The Time We Had to Excise a Picture of a Woman at the Last Moment

My honor for high school graduation was the graduation video. This was a 10-minute audio-visual affair, which, back in those days, meant a narrated slide show. I took the institution to new heights by including actual video footage of the student body taken with the family camcorder. The footage I took was of a mass of students from a distance, because it would not be right to display the actual graduates at an event for which men were present.

I was quite proud of this job. After all, the valedictorians only got five minutes each, and nobody except their parents would pay attention. I had ten minutes to say my part, and people would pay attention because my speech came with visual stimulation. Oh, and I didn’t have to go up on the stage and speak in front of an audience. In fact, I didn’t have to speak at all – my co-producer did that. How much better could you have it?

I don’t remember my narrative at all. It was probably the usual graduation tripe about using the foundation provided by the school to go forth and build a bayis ne’eman biYisroel. It was easy to illustrate with stock photos of inspirational themes. Sunrises, sunsets, mountains to climb, piles of laundry to conquer…

Well, not the last one.

There is only one line I remember, and that’s because it was not easy to illustrate. In fact, it was impossible to illustrate. It was about mothers and daughters spending time together.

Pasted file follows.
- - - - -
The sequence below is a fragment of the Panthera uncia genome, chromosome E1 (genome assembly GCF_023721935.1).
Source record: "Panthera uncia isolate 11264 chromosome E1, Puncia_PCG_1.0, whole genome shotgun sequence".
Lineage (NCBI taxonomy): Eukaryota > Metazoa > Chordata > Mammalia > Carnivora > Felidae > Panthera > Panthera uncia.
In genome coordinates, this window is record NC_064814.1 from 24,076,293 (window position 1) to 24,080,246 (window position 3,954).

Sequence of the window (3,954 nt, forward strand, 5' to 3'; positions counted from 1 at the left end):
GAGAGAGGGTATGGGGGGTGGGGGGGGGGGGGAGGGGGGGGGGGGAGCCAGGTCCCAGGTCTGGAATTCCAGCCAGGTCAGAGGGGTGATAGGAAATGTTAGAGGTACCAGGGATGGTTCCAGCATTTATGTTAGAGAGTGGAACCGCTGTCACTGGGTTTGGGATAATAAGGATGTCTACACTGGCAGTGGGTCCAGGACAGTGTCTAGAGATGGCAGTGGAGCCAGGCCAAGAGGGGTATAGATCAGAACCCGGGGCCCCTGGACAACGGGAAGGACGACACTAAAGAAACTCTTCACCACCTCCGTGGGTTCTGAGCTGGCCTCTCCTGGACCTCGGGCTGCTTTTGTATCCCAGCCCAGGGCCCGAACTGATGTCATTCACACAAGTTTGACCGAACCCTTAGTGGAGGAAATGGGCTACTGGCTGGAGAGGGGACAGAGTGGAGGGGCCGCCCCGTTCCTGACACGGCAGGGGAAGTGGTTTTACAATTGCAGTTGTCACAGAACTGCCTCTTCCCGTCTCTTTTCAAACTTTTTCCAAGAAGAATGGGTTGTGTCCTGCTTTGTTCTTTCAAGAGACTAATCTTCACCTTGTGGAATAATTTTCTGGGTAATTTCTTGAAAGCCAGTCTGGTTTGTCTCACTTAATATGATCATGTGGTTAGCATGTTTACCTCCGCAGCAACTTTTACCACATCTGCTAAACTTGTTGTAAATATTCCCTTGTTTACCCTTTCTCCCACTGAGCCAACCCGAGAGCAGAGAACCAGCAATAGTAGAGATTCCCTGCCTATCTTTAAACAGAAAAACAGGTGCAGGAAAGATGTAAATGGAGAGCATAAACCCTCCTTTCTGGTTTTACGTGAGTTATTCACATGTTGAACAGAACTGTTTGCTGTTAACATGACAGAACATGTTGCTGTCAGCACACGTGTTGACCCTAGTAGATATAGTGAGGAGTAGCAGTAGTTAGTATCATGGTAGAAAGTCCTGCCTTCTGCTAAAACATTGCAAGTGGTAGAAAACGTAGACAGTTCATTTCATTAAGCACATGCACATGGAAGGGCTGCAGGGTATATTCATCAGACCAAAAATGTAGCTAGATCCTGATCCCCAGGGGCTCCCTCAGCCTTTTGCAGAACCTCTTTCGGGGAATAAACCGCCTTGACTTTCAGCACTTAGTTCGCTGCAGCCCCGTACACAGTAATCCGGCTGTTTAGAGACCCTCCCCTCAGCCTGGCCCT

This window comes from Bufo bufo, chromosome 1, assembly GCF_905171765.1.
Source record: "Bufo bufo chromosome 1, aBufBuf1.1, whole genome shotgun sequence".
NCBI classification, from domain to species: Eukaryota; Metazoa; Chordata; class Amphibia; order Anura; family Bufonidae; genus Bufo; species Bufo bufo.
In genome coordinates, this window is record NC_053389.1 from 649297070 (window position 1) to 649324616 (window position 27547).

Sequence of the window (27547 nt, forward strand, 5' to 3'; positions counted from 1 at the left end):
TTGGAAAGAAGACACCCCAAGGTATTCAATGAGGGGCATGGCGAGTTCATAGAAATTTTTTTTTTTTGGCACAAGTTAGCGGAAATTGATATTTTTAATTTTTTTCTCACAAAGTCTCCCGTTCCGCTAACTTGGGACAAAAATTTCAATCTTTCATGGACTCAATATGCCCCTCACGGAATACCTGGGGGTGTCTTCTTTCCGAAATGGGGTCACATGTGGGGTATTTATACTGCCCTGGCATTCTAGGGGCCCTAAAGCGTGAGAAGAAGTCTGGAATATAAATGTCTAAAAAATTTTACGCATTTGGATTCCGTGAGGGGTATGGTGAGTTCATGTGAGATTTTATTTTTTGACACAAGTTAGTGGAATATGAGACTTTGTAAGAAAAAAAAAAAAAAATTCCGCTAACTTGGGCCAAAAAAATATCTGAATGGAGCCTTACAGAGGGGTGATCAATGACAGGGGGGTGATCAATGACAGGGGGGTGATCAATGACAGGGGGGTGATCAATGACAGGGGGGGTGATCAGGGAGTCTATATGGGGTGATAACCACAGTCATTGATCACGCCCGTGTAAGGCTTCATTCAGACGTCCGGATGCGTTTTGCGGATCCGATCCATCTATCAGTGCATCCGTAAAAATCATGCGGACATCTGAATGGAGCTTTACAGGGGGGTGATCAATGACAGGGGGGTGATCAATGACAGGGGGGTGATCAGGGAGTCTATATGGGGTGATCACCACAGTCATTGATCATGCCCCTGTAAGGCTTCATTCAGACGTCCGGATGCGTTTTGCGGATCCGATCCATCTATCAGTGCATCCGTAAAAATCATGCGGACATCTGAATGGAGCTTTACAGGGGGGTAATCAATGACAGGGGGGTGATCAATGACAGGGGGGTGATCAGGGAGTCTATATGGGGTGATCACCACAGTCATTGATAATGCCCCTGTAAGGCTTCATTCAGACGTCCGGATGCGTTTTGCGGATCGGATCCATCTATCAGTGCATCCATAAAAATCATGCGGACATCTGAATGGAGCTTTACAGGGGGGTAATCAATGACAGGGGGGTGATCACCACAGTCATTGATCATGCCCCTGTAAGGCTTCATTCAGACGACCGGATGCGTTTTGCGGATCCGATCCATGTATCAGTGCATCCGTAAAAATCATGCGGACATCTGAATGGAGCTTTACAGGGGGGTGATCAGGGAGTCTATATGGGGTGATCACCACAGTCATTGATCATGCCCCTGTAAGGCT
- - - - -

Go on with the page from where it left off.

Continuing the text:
After a frustrating evening spent looking for an appropriate photo, we gave up and threw in a picture of an anonymous woman and daughter in an amusement park.

The video was completed by the deadline necessary to get it post-produced (this was before you could bang this kind of thing out on your laptop, let alone your phone). But then, the day of the deadline, the Rebbetzin asked to see it. (To be fair, I don’t know why we thought we could publish anything without her review.)  The Rebbetzin loved the entire video – except that mother-daughter photo.

Firstly, it was a picture of a woman. Secondly, it was some random woman. Not that it would be better if the woman was a student’s mother — that would be worse! But why were we illustrating the concept of motherhood with a random mother?

Maybe we could have searched longer. Maybe we could have found a pair of mismatched silhouettes in the sunset with a high enough resolution that it would have worked.

But it was past deadline, I had finals, and I was ticked off by the censorship. So, I yanked the amusement park and replaced it with the first non-womanly thing that showed up in the image search. So instead, when the narrator grew sentimental about mother-daughter quality time, the picture that came up had no humans in it.

There was a mother and daughter elephant.

High school graduation is a solemn affair, and ours was more solemn than most. But for a few brief seconds during the graduation video, the audience was rolling in the aisles.

Continued in part 2. 

The Time We Had to Excise a Picture of a Woman at the Last Moment

4 thoughts on “The Time We Had to Excise a Picture of a Woman at the Last Moment

  1. Why was it okay for the valedictorian to stand up and speak at “at an event for which men were present,” but not to have a picture of a woman? Are pictures more arousing than real live women?


  2. Penina says:

    i just spent some time reading everything you’ve posted on this blog, and OMG you’re hysterical!

    i am currently in eleventh grade in a typical BY with a Rebbetzin very similar to the one you have alluded to in so many of your posts. I literally laughed out loud after reading several posts. thank you so much for putting so much time and effort into this.

    Liked by 1 person

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